More Regulation Means Less Productivity for Trucking Industry

Because of new rules, including HOS, drivers will be spending less time on the road, even though the amount of freight stays the same level as last year.

Government regulations in the trucking industry will be forcing many drivers off the road, while fleets – and ultimately the consumer – will end up paying the price. That was one of the key messages communicated in a recent FleetOwner Webinar hosted by the research and forecasting firm FTR.

There was a time before the early 1990s when government rules regulating trucking did not hamper trucking companies, but instead helped make them profitable. But as the political environment began to evolve and the Hours of Service rules were amended in 2004, these regulations started to have a negative impact on fleets, according to Noël Perry, senior FTR consultant.

And as regulations continue to proliferate, some industry experts are predicting a productivity loss of 2-10%. Fleets are now moving at least the same amount of freight as they did last year, yet drivers are spending less time on the road.

This means, of course, that fleets have to add drivers, with FTR’s Perry predicting that when the HOS rules are settled once and for all, the industry will need to double the number of truck drivers. It’s also probable that fleets will have to add more vehicles to handle the changing demands.

Small business shippers will feel the inevitable showdown the most. Unlike bigger players which may be able to anticipate the slowdown and stock up on supplies and raw materials and maintain an inventory, these smaller businesses – with less warehouse space – must rely on just-in-time deliveries.

Perry said “the cumulative effect of these regulations will be massive.” He categorized the 20-plus regulations that fleet owners are now forced to comply with into four overarching categories, based on their impact on the driver pool and productivity:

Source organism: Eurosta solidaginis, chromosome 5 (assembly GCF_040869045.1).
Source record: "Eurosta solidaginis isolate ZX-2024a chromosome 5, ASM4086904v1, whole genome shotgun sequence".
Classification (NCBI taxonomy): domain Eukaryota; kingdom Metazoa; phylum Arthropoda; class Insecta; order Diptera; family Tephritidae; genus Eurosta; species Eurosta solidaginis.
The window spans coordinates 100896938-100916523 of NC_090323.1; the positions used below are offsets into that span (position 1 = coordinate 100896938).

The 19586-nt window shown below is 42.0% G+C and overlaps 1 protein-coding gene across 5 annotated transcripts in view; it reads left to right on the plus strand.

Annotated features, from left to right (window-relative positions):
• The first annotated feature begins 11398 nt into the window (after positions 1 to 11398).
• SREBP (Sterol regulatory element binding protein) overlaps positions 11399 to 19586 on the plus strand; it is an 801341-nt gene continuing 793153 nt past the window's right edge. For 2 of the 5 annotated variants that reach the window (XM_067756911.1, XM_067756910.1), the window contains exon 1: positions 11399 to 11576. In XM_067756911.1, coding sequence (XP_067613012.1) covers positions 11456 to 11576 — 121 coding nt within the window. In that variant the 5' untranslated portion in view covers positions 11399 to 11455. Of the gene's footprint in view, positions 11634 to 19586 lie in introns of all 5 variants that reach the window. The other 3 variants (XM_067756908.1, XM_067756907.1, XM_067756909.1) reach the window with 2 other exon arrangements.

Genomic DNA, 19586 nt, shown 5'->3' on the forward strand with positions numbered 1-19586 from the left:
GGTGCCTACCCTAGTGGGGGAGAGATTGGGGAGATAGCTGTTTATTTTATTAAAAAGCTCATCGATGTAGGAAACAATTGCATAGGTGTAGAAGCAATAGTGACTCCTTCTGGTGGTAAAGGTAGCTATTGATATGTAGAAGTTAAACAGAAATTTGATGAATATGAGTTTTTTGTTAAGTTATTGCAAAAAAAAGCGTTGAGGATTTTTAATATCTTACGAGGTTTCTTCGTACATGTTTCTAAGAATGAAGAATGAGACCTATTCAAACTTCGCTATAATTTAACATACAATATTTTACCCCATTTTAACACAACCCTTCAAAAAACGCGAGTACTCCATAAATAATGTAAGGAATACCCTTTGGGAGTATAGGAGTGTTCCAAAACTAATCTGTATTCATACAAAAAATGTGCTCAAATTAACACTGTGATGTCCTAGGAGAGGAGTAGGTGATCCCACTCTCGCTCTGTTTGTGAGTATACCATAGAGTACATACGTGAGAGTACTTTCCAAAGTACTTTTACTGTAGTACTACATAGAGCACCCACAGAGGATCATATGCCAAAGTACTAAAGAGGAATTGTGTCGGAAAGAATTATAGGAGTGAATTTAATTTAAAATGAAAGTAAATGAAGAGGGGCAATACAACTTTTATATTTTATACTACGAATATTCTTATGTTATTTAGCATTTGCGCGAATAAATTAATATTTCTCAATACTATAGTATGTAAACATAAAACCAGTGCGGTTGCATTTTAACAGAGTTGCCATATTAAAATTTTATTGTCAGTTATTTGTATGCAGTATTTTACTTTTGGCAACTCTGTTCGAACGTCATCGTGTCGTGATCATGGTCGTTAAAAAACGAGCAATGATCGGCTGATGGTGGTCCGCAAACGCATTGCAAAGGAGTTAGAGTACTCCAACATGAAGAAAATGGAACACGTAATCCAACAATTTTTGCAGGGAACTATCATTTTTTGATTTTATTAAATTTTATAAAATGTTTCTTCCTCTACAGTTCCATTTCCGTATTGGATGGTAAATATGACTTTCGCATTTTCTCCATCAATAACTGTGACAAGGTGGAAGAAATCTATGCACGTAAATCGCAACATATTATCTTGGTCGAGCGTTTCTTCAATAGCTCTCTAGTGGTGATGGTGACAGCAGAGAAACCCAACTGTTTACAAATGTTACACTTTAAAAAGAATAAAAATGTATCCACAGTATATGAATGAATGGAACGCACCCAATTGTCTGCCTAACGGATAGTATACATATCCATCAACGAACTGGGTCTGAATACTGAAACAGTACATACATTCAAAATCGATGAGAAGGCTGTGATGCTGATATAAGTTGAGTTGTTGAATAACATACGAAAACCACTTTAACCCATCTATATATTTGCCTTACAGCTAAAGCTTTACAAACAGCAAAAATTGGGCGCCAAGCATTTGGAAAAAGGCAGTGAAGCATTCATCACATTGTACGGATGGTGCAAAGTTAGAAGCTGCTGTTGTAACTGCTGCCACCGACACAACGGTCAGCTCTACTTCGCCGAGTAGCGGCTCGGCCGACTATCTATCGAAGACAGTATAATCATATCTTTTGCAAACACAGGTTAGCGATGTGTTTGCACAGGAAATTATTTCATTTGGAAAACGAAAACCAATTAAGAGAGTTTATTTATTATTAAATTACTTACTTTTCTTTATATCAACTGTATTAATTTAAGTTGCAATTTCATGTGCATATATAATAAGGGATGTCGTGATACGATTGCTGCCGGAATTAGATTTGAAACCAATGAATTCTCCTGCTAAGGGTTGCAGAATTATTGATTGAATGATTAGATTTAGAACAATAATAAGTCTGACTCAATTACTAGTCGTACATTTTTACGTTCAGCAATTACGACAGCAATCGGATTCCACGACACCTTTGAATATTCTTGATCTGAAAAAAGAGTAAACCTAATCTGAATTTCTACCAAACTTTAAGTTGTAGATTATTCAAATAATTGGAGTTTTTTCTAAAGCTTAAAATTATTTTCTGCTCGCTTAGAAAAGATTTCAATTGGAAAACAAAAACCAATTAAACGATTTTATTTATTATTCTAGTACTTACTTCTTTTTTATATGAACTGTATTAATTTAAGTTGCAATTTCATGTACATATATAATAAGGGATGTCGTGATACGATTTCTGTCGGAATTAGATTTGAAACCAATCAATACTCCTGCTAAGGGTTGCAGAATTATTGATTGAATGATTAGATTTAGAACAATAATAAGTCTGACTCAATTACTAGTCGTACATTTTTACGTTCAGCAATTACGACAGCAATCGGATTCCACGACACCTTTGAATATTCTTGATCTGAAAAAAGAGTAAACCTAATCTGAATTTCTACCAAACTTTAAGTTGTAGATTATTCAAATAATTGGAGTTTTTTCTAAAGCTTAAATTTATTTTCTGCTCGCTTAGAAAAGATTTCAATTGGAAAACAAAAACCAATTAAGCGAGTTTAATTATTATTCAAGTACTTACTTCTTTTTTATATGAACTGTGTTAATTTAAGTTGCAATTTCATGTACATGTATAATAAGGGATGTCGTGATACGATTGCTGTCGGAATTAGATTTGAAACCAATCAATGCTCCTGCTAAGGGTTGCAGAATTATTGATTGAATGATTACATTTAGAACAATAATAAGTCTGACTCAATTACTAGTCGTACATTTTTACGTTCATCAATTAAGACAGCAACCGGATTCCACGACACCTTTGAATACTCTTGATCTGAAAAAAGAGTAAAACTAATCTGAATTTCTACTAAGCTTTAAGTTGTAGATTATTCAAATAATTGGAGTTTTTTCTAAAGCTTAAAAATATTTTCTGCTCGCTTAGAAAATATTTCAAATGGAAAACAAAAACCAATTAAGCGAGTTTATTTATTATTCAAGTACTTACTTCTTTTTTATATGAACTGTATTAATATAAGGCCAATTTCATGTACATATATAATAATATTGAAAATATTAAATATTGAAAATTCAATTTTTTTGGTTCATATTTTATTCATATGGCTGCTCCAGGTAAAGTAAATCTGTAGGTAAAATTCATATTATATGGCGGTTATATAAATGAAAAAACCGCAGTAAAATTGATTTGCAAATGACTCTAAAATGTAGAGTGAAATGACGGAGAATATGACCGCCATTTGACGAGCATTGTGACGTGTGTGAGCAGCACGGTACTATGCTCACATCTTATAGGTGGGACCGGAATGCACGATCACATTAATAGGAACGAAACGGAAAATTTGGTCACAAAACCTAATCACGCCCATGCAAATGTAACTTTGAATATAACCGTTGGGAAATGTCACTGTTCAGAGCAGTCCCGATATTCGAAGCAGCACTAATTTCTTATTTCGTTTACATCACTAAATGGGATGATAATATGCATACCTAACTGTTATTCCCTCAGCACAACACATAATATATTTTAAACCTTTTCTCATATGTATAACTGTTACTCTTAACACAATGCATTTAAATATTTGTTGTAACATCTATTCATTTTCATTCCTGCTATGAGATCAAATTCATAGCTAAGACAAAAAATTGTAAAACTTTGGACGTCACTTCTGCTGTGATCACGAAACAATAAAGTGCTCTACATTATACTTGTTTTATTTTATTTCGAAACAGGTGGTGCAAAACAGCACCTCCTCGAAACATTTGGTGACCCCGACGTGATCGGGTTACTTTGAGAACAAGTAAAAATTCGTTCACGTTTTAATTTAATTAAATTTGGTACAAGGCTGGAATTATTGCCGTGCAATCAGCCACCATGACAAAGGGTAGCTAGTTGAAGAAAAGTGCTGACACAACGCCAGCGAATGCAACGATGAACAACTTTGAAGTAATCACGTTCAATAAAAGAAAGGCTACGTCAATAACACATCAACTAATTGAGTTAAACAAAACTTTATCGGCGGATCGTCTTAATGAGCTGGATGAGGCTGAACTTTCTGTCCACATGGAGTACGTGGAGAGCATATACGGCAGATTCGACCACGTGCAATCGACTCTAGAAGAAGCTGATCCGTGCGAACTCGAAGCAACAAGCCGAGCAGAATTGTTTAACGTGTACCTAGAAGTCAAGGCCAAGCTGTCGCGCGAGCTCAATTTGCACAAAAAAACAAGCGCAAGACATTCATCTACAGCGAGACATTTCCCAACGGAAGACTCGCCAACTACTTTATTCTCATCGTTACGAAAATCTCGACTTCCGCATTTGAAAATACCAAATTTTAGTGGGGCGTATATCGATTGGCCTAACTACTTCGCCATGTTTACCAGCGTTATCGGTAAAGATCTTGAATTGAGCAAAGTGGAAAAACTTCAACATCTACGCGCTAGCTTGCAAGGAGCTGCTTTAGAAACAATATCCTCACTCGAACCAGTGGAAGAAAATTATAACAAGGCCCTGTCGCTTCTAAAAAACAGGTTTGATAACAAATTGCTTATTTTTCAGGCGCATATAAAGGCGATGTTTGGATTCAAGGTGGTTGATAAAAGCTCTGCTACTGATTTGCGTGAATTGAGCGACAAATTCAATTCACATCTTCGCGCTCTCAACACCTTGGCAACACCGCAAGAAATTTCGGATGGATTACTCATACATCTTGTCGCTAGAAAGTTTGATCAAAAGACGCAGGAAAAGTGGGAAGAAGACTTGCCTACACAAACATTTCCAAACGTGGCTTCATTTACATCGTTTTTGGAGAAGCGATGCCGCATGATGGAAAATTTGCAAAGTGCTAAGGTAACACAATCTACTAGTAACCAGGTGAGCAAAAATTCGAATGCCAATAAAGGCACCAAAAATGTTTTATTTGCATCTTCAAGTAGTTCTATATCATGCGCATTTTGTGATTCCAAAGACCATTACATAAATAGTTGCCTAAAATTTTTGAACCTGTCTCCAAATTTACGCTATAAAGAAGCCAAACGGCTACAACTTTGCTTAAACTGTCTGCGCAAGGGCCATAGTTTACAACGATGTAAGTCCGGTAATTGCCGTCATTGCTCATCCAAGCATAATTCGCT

• Reduction of the potential driver pool, including drug/alcohol database and tighter training standards
  • Decrease of actual driver pool, including CSA scores and entry-proficiency rules
  • Increase of driver turnover or effect on drivers’ productivity, including healthcare rules and the Motor Carrier Protection Act that will “cause more brokers to fail”
  • Decrease of operating productivity, including HOS, and electronic driver logs.

There’s no arguing that these regulatory changes have seriously impacted carriers and private fleets. The question is: what can fleets do to continue to operate and thrive in this transportation environment? It’s a question with no easy answer.

Let us know what you think.

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The original post can be found on the AmeriQuest blog Website.

Image source: socialmediatoday.com/

Kate Freer

About Kate Freer

Kate Freer is Vice President, Marketing for NationaLease, and is responsible for go-to-market strategy, demand generation, branding, positioning, and communications. She has spent most of her 15 year career in the digital marketing space fostering brands in high-growth companies.

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